Photo of Diana Krischke by Gabrielle Boiselle
In the 19th century, the military academy of Saumur was founded in France. In the 1970ies the schools of Jerez (Spain) and Lisbon/Queluz (Portugal) followed as academic riding schools in the tradition of the glorious riding times of the European baroque. These five schools represent different types of traditions; from baroque to modern times.
Breathing air into old traditions
Today, horses and riding are commonly associated with being a rich niché sport, a leisure activity or part-time "hobby" profession, with the exception of mounted police officers, cowboys, the odd lumberjack or carriage driver. Seemingly, the importance of horses to the global economy has dwindled with some of its great and magnificent traditions and being a horse master is not a glamorous nor a highly paid profession.
However, you can still find passionate contemporary horse masters all over the world, work hard keeping the fabulous traditions with the horse alive. They are breathing air into the historic traditions and teaching many elements, including; styles descending from those that were used to train the cavalry; Légèreté, Baroque and Classic-baroque, Jousting, Skill at arms, Side saddle, Academic Art of Riding and Straightness Training to mention a few trending methods.
There are also the great traditions of the cowboys; Vaquero Style, Working Equitation, Doma Vaquera and Gaucho riding. Additionally, there are growing interests for Liberty training and Bitless riding (working with the horse without any equipment) along with the increase in popularity for more modern disciplines like show jumping, eventing and dressage.
The contemporary horse masters
Today they might be called Equestrian instructors, coaches and trainers; their role in society has changed a great deal along with the change of the horse’s role. Becoming an instructor or trainer today is in most cases a causal process in comparison to what it used to be.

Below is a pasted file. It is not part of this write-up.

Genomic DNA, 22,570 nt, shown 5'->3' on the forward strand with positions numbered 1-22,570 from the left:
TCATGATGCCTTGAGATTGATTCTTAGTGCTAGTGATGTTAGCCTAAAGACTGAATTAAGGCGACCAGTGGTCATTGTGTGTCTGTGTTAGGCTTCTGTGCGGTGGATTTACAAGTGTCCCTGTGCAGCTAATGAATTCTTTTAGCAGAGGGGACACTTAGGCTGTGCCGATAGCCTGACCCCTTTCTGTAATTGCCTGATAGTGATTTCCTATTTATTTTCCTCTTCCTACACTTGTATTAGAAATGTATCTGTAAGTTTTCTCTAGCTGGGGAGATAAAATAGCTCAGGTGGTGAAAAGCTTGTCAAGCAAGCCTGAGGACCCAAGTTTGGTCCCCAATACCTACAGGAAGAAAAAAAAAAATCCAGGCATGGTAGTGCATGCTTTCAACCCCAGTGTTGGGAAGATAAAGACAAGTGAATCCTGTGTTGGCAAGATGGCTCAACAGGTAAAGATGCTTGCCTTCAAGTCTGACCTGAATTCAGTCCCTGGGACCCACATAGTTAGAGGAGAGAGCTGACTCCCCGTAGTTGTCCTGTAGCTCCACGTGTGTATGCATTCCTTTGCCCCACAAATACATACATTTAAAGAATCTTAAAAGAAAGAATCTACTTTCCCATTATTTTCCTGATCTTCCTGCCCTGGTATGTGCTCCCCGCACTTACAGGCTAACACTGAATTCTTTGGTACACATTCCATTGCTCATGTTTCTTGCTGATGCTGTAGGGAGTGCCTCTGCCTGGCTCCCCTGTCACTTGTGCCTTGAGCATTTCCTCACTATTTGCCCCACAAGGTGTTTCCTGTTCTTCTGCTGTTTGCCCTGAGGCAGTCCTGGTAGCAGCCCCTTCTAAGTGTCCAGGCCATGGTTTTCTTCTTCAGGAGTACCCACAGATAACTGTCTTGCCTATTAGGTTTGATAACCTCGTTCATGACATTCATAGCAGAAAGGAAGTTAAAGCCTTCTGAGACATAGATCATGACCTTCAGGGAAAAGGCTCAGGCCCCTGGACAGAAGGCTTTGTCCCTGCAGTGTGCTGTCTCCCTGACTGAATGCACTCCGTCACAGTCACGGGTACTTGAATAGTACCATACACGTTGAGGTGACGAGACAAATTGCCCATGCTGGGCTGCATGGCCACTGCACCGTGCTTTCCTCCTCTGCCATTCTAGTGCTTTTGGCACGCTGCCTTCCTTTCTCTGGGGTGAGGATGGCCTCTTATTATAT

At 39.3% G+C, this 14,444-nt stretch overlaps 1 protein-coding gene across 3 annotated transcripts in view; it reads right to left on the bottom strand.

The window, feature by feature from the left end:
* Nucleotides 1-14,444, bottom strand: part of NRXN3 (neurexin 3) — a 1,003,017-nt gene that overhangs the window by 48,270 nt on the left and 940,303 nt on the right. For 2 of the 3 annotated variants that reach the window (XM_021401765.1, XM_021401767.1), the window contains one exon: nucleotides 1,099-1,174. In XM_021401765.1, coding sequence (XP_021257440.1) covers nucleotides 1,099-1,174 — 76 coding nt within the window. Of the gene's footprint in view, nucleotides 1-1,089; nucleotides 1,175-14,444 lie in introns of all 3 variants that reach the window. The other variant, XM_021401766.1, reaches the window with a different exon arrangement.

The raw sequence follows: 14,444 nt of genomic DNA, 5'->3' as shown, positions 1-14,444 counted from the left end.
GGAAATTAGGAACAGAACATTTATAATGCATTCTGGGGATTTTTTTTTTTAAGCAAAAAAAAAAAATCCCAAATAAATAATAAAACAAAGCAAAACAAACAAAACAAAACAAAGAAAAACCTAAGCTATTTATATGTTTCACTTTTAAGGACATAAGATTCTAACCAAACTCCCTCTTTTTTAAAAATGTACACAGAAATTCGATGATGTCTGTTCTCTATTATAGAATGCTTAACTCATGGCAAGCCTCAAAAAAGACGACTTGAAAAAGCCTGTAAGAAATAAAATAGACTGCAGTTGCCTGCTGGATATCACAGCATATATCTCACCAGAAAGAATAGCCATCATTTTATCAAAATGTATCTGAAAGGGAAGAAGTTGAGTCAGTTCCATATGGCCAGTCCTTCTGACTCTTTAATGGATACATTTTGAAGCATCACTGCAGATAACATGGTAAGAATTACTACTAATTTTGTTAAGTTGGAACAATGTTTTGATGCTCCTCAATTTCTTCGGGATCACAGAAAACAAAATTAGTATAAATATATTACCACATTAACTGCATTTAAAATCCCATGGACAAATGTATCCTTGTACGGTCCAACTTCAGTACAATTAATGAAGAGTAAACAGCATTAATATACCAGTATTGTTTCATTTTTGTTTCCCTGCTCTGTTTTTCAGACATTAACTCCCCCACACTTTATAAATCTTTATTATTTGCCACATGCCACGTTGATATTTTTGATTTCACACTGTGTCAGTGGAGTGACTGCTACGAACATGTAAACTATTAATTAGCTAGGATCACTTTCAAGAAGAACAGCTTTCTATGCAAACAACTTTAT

One can say it is a natural change following the shift from horsepower to engine and oil. Adapting has been necessary not to leave the dear partner behind. One could say that new roles have been formed for the horse as well as the horse masters. Supplementary skills like dancing, singing, weapons skills are replaced by skills like technology, social media marketing and customer service, however having diplomatic ability is still very very valid in high demand.
If you are interested in lessons to learn more about historical riding or classical dressage, check out these dedicated instructors: Arne Koets, Stefanie Niggemeier, Sabine Oettel, Anja Beran, Manuel Borga Veiga, Celina Harich, Martine L’Orsa, Christina Drangel, Karin Wåhlin, Meg Brauch, Tamina Pinent or Diana Krischke.
Just want to read more about it? What about reading some of these:
Richard Hinrichs Schooling horses in Hand: A means of Suppling and Collection (2001)
Francois Robichon de la Gueriniere Ecole de Cavalerie
Antoine de Pluvinel Le Maneige Royal or L´instruction du Roy
Gustav Steinbrecht The Gymnasium of the Horse
About Diana Krischke
Krischke is an Ecuyer of the Fuerstliche Hofreitschule in Bueckeburg, which is Germany‘s oldest and only existing courtly riding school. She is also a research assistant at the University of Kassel in the department of animal husbandry.